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Fabrication 05/01/24

What Is a Lean Culture? (And How to Develop Lean Operations)

Many Lean Managers look for companies that already have their own “Lean System” just to maintain the existing program. Only a handful can start from ground zero, which is the most challenging to implement.

Companies interested in encouraging regular improvement and development often adopt a lean culture. Fostering a lean culture can have many benefits for managers, teams, and organizations, including job satisfaction, productivity and quality products and services. To develop a lean culture, it’s important first to understand its elements and the strategies you can use to implement it. In this article, we explain what lean culture is, explore its benefits, list the steps you can take to develop it, and share the potential challenges of creating a lean culture and how to overcome them.

What is Lean Culture?

Lean culture is a type of company culture that focuses on continuous improvement, which refers to the optimization of an organization’s protocols and processes regularly. When the members of a company embrace this concept, they can develop a collective commitment to learning and improving that focuses on the needs and expectations of customers. Many companies encourage this type of culture when they plan to adopt lean business operations, which center on achieving optimal value while minimizing resource waste.

A lean culture emphasizes the roles that all employees play in this cycle of continually optimizing the efficiency of internal procedures. Employees at all levels and in all departments come together in a business with a lean culture to reduce organizational waste and create the best possible product for the customer. The four essential dimensions or pillars of lean culture are:

  • Cultural enablers: Lean leaders are cultural enablers in that they encourage teamwork, respect each member of the team and promote cohesiveness within the organization.
  • Continuous improvement: Organizations with a lean culture adopt the mindset of using scientific thinking to seek perfection in their processes and products.
  • Enterprise alignment: Lean cultures have teams that work consistently and collaboratively toward shared objectives.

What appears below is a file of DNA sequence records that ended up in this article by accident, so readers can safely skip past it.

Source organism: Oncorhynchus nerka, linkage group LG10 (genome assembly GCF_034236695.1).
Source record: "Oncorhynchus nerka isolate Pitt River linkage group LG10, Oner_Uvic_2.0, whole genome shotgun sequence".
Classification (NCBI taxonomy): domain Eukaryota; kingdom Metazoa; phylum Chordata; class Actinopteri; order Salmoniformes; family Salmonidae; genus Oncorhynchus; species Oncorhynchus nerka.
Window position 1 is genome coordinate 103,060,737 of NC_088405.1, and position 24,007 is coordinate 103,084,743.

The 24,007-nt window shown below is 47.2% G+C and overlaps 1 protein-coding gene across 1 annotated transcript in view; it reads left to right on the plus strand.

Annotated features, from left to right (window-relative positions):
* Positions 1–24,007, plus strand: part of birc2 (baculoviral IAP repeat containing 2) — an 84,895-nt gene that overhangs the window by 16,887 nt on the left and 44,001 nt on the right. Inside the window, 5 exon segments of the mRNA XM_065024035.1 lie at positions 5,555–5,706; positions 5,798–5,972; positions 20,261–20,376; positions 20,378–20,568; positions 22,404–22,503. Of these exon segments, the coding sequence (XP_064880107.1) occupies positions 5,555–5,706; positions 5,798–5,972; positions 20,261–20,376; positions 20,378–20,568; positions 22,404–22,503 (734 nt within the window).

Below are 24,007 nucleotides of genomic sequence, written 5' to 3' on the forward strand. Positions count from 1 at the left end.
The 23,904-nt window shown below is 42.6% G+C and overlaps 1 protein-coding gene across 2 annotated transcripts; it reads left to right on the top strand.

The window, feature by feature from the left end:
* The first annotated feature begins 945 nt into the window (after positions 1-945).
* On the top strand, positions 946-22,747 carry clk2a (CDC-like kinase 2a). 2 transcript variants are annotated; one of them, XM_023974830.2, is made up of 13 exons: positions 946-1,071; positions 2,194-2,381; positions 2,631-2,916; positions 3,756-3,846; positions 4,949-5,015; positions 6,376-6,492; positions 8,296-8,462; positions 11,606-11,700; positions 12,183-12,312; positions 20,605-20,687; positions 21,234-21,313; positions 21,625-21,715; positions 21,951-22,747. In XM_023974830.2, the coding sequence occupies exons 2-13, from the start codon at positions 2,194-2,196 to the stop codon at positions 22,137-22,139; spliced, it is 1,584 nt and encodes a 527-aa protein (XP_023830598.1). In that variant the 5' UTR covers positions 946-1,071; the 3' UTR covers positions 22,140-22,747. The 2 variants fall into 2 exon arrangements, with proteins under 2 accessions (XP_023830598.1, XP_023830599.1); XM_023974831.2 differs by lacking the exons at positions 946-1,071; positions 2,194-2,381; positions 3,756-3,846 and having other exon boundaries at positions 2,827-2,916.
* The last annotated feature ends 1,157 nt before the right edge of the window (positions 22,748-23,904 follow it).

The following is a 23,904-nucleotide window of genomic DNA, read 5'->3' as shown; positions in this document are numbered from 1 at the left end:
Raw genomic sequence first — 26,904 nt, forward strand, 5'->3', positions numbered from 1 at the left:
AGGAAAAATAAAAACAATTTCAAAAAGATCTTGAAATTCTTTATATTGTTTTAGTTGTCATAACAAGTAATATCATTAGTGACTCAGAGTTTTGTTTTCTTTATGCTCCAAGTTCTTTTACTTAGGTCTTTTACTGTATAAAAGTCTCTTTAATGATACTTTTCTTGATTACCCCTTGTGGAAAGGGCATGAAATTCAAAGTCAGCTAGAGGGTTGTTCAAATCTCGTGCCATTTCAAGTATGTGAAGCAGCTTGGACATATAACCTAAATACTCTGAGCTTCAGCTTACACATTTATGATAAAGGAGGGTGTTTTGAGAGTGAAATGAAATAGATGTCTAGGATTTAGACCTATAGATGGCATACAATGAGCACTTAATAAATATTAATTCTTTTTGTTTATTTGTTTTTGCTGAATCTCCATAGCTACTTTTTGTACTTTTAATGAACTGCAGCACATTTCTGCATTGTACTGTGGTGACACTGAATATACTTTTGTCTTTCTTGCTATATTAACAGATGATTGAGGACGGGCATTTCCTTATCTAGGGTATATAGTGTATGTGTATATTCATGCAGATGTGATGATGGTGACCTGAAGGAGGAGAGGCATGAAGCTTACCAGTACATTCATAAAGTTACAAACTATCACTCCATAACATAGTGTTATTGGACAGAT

• Customer-focused results: Lean cultures prioritize creating results that bring the most value to the customer.

Why Have a Lean Culture?

Fostering a lean culture within an organization can have a range of benefits, including:

  • Engagement with employees: Employees who understand how their individual contributions help their entire company may engage more with their jobs.
  • Increased employee retention: Employees who feel engaged in their careers might be less likely to leave their job, which reduces turnover rates.
  • Reduction of waste: Lean cultures focus on the primary goal of creating quality products and services while minimizing organizational waste, including money, time and material resources.
  • Optimized collaboration: A lean culture emphasizes cooperation between various team members and departments, which can help organizations improve communication channels and collaboration efforts between a range of employees.
  • Boosted revenue: Reduced organizational waste can help lead to higher revenue, which can lower costs and increase profit margins.
  • Improved sustainability: Continually optimizing internal processes may help the organization improve its sustainability over an extended period.

How to Develop a Lean Culture?

Here are some steps you can take to develop and implement a lean culture:

  1. Consider the customer.
    Before you focus on building a lean culture, consider the final product or service you want your customers to experience. One of the main tenets of the lean methodology is to provide customers with the optimal end-user experience. Consider their needs during all aspects of the business operations and encourage employees to do the same. Start by gathering regular feedback from customers when possible, such as through focus groups, surveys, product tests and online reviews. You might also evaluate metrics or key performance indicators (KPIs) related to your customers, like customer service response time or the content that your website visitors engage with most frequently. Then, you can collaborate with teams on how to meet these goals.
  2. Develop expectations for behaviors.
    It’s important for each member of the organization to understand the behavioral expectations that can facilitate a lean culture. Behavioral expectations refer to standards for how employees conduct themselves during various aspects of their job performance. These are an essential part of a lean culture because they ensure consistency and enable team members to complete their duties accordingly. You may decide to develop behavioral expectations based on the organization’s general operations or create different expectations for each department. For example, you might develop a specific set of behavioral expectations for customer service procedures and find that other guidelines are more applicable to production processes. Be sure to revise the company’s HR policies or systems as needed to align with these behavioral expectations.
  3. Foster a learning environment.